The day was split in two parts: Alison led the first, practical one through which she gave an in-depth, structured exploration of working with couples and the different needs of honouring each ones’ position and experiences, agreeing ground rules, abiding by therapeutic practice and boundaries whilst encouraging each to share their story and any issues raised. Alison discussed different experiences with couples, the straightforward and those that were not, which may, of course, be challenging for  therapists new to this way of working. An appropriate level of training and experience is key here and, Alison explained, this may not be suitable for all therapists. Some therapists are naturally drawn to this work as they have an integral ability to be balanced and respectful of both parties. Alison explained she is by nature goal-orientated and works dynamically with couples to help them identify and then stay focused on what their pair and individual needs are, which can helpfully feed the working alliance. Alison explored the must for clear contracting, which she then holds couples to, as the establishment of fair and boundaried working helps contain them and meet their needs whilst respecting their individual experiences within counselling. This sense of safety also alllows for the occasional client to withdraw from the work if they feel that is right for them at that time. The focus for the counsellor is to hold the space and not be drawn to support one of the couple to the disadvantage of the other. Alison explained this is complex work which requires a high level of personal integrity, experience and the holding of clear boundaries informed by considered and ethical practice. Alison is an experienced coach with many years in practice, who explained she is fairly new to couple work, but realises she has found her niche and through which she is content with the steeper learning curve and the growing of her practice.  Her career as a coach also, she feels, helps to inform her work.  A useful and informative discussion.

The second part of the day was led by Lottie who explored couples’ sexual lives and experiences both historic and current, and the impact positive or negative this was having on the life of the individual and/or couple. Lottie explained she has worked in this area for a number of years and encourages exploration of their experiences and through different sexual tools and methods such as Tantric sex. Through this Lottie encourages clients to just be with their sexual experiences and feelings, but without necessarily moving towards orgasm and/or ejaculation. To Lottie, it is about allowing individuals or couples to explore their sexual lives in a more thoughtful and sensitive manner without all the rush or focus on the expected final act or outcome. It is clear just how much fun and deep reflection she brings to her work which means her clients enjoy and benefit so much from learning about themselves, each other and how their sexual and emotional lives could improve for the better. Her mantra is go slowly, thoughtfully, no rush, no fixed outcomes, just experience the process and so learn what it is you and your partner need from it. Everyone seemed to like playing with the ’toys’ in the latter session of the afternoon – and again we learned so much about how objects feel, and amidst the laughter, what we felt about them and the handling of them. A beneficial, fascinating second part of the session.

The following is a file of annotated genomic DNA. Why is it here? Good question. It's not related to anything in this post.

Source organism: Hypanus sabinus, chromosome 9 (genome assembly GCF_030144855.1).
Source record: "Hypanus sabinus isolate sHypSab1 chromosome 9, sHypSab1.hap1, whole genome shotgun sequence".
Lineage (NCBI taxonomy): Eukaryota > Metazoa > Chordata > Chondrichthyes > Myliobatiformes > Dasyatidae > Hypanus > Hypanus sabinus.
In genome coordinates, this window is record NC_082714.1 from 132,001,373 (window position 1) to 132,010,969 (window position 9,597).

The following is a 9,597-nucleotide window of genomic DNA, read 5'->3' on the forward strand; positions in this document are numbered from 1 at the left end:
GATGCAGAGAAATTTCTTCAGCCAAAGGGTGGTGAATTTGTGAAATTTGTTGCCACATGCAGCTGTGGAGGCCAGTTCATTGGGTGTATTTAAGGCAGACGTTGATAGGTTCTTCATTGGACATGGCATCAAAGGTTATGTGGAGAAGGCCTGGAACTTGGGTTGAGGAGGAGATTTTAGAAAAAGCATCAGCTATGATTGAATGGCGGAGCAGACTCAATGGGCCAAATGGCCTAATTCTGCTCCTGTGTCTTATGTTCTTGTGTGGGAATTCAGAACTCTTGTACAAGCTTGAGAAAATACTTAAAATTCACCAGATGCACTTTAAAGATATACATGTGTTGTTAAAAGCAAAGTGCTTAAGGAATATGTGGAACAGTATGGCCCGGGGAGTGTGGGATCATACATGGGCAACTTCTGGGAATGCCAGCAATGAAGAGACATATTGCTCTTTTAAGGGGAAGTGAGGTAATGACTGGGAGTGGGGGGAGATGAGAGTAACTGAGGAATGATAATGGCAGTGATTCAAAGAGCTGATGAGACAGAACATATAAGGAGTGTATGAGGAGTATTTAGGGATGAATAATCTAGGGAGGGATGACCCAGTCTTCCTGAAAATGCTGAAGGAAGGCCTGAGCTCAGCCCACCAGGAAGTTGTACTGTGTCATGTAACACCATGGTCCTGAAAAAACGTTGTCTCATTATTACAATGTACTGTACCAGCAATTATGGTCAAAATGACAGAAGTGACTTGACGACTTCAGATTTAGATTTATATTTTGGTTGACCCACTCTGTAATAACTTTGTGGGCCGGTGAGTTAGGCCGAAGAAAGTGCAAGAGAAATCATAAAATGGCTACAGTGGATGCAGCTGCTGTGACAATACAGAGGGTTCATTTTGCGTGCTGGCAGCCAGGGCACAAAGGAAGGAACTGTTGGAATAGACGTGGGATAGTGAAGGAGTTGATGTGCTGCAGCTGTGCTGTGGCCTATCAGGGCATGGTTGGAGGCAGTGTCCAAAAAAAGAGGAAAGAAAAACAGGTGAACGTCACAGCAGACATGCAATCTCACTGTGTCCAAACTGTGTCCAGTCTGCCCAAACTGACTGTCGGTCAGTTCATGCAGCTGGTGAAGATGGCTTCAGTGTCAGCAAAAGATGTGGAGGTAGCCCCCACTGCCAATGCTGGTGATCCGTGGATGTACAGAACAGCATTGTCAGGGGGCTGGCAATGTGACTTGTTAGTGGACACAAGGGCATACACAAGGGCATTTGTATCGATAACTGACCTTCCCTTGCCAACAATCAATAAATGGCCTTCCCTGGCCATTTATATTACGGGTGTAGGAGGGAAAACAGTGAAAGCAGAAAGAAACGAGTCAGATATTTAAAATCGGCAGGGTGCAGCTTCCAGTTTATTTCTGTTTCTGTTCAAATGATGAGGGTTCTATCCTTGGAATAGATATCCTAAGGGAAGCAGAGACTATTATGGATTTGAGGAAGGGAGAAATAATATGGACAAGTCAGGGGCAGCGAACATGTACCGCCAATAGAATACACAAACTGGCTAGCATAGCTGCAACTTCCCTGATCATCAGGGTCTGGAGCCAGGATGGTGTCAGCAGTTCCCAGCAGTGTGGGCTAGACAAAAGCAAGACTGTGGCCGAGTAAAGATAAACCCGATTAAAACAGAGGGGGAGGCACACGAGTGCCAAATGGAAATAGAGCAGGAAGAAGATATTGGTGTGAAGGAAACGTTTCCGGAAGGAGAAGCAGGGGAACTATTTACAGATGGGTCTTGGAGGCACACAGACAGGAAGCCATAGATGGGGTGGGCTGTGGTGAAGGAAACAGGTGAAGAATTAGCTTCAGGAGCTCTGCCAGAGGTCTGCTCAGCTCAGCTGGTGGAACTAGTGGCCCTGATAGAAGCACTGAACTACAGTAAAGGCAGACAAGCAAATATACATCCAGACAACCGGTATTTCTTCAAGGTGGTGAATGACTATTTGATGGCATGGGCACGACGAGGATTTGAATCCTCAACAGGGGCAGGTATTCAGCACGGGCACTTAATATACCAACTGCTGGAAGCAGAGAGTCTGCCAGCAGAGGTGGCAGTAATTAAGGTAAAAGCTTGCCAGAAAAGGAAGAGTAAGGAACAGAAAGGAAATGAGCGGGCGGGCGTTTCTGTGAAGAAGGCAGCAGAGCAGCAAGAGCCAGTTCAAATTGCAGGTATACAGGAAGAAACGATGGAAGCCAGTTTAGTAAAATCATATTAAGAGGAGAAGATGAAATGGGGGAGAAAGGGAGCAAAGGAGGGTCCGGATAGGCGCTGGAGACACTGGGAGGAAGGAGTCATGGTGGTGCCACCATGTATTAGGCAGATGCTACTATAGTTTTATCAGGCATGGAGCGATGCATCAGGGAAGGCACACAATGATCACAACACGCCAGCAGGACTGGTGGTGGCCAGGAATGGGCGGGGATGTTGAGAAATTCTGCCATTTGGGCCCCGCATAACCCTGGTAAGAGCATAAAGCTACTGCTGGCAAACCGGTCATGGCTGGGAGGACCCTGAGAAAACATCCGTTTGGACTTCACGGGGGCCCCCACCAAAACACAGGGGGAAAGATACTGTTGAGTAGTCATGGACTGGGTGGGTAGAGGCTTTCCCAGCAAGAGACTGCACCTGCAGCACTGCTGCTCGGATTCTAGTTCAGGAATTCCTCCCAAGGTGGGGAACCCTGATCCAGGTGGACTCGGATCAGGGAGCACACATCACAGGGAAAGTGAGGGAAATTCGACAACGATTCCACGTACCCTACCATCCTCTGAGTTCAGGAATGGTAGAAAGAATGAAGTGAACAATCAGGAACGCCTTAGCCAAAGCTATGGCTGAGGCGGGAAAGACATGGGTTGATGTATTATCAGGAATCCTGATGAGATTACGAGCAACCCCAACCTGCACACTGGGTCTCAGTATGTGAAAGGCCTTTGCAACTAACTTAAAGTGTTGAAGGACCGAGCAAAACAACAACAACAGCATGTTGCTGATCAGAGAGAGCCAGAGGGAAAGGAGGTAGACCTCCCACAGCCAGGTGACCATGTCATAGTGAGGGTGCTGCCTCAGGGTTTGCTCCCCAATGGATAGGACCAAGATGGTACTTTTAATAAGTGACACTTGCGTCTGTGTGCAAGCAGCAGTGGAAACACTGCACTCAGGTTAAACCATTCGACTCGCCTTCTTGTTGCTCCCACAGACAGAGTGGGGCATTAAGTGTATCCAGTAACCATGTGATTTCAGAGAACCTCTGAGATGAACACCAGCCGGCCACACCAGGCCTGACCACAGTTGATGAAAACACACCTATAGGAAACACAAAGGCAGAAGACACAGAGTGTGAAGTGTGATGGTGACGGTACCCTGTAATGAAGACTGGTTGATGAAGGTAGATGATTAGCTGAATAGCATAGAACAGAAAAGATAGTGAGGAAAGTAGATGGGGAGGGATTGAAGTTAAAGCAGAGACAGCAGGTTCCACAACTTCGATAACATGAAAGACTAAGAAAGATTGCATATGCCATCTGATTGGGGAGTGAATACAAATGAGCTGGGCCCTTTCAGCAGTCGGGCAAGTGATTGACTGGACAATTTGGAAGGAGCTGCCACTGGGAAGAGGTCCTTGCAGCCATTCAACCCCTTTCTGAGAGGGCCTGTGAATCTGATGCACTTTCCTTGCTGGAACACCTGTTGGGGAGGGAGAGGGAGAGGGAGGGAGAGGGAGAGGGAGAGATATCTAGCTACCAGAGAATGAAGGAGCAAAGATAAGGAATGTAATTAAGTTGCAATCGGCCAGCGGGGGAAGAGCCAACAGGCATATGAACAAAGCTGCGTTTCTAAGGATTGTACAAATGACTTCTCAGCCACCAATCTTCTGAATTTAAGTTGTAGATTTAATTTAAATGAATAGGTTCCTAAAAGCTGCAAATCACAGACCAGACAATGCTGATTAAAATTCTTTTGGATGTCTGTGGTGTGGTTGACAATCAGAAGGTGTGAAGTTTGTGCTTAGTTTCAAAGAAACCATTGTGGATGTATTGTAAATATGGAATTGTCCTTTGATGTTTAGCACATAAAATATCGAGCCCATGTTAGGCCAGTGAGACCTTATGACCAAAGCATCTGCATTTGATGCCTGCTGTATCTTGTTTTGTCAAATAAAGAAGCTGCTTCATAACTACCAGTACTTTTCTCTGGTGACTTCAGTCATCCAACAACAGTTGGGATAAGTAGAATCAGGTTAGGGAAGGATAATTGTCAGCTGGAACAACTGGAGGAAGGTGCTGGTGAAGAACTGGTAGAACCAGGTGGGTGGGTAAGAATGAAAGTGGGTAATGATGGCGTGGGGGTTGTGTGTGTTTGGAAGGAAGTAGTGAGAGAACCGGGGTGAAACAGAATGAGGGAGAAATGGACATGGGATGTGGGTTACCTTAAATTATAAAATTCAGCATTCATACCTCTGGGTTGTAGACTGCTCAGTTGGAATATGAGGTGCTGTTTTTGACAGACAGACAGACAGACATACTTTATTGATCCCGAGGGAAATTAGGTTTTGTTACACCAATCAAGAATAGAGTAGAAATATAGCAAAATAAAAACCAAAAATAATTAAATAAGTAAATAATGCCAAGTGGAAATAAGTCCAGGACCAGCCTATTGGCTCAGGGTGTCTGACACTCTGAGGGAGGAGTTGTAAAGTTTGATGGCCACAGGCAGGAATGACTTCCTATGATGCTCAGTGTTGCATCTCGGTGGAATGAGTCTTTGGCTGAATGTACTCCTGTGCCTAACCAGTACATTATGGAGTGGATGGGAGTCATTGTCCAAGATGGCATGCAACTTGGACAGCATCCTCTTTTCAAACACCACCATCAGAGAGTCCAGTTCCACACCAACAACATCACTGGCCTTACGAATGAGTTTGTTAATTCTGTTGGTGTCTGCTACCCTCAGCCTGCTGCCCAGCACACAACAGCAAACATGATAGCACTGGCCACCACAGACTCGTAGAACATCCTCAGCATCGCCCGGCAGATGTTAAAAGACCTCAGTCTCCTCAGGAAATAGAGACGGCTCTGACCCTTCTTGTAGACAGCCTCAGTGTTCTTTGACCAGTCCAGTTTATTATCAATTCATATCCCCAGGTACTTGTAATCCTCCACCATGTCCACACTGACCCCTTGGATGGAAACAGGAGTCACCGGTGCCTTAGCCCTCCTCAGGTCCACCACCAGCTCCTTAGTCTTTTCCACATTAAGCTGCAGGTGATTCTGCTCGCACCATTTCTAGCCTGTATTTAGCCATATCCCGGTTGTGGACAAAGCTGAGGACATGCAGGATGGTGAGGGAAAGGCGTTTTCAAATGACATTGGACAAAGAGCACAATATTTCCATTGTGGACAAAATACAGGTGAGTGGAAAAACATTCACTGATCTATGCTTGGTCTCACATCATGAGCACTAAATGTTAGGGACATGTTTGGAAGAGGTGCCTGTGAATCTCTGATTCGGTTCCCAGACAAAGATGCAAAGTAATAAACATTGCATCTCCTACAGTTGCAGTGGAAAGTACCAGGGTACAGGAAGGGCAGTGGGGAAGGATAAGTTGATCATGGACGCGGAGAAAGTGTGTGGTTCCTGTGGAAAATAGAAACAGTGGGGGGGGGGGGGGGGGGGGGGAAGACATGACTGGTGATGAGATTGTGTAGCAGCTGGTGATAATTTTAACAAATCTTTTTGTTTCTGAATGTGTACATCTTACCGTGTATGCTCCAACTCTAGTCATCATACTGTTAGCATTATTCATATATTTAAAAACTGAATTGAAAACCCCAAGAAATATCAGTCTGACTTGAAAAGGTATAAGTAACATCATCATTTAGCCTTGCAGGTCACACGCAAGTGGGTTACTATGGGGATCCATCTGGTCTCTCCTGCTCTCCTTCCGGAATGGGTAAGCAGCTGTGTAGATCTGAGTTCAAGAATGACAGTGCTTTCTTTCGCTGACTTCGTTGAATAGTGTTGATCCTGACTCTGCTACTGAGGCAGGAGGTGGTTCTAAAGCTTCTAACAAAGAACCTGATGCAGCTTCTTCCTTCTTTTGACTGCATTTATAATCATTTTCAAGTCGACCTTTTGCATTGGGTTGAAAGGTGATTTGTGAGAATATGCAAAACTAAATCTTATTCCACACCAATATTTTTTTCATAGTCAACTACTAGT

The workshop was well attended and the feedback from everyone extremely positive with a request that a part 2 be offered by Lottie and Alison at some point in the not too distant future. A successful day for our speakers, participants and HACP. Thank you to Lottie and Alison for such a worthwhile workshop.

Reviewed by Jacqueline Holloway